The report quoted Mohammed Al-Shaer, who lost his brother Yunus who was attempting to migrate to Europe. After passing through Egypt, and arriving in Libya, their money and belongings were stolen.
Al-Shaer took the land crossing to Egypt last February, before traveling onwards to Libya which is a hub for unauthorized Mediterranean crossings.
The 21-year-old was one of the scores of Palestinians risking the perilous journey across the Mediterranean.
He drowned alongside seven other Gazans, whose bodies were returned home in December. This adds to the toll of nearly 2,000 people recorded as dead or missing last year by the United Nations refugee agency (UNHCR).
His brother Mohammed told AFP that upon reaching Libya, the group had their money and belongings stolen. They had to sleep in places “unfit even for animals.”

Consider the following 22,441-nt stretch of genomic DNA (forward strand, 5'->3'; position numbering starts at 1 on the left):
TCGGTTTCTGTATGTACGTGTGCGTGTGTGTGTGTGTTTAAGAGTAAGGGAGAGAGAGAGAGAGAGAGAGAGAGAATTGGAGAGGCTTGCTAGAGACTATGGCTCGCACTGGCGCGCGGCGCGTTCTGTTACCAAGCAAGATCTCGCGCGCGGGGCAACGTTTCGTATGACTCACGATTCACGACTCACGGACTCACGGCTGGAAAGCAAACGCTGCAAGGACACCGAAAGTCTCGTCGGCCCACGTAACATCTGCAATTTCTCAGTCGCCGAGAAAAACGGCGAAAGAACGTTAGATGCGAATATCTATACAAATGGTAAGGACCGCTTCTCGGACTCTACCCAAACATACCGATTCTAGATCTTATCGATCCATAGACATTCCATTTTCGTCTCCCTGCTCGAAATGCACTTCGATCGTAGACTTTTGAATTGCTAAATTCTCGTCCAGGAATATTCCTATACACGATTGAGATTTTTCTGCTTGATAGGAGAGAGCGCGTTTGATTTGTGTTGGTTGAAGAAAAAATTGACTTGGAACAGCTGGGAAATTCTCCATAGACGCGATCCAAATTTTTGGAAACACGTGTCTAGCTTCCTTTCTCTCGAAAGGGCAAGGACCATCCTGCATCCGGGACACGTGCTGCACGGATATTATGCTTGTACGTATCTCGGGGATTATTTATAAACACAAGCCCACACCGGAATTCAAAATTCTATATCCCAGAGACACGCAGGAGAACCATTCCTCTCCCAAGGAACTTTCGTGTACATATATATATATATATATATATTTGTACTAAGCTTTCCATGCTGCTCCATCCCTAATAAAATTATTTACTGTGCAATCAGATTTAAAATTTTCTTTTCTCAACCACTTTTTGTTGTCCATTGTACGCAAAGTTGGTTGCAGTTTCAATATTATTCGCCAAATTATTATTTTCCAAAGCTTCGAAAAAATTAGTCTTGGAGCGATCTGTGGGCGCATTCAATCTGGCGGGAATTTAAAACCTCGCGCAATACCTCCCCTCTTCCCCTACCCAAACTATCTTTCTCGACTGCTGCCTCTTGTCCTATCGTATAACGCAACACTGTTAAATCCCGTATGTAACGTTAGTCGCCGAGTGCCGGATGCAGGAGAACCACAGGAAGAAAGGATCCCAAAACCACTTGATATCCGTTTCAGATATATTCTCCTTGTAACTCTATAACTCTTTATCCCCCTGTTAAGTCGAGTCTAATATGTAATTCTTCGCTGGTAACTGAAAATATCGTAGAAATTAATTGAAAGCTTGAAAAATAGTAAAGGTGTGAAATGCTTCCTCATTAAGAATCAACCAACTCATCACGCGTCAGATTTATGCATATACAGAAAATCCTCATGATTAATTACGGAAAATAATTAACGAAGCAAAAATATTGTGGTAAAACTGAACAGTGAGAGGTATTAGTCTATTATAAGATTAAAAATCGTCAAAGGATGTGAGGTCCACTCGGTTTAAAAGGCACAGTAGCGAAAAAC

The group were detained by one of Libya’s many human trafficking gangs, which often kidnap migrants for ransom. His brother said the gang forced his family to pay $1,500 dollars.
The group initially paid to cross the Mediterranean but were tricked and there was “no boat, no shelter, no food,” Shaer said.
The death hit his mother Samira like an “earthquake”, she told AFP at the family home in Rafah, southern Gaza.
“I knew the dangers of emigrating, but at some point, I gave up because of his insistence on leaving. Every day I waited for news of his death,” Samira said.
Kissing a photo of her late son, she said it was a “lack of work, and the poverty that pushed Younis to leave”.
As many as two-thirds of the Gaza Strip’s 2.3 million residents live in poverty, according to figures from the Palestinian Central Bureau of Statistics.
Al-Shaer studied accountancy for two years before deciding to leave the Palestinian enclave, along with a group of relatives.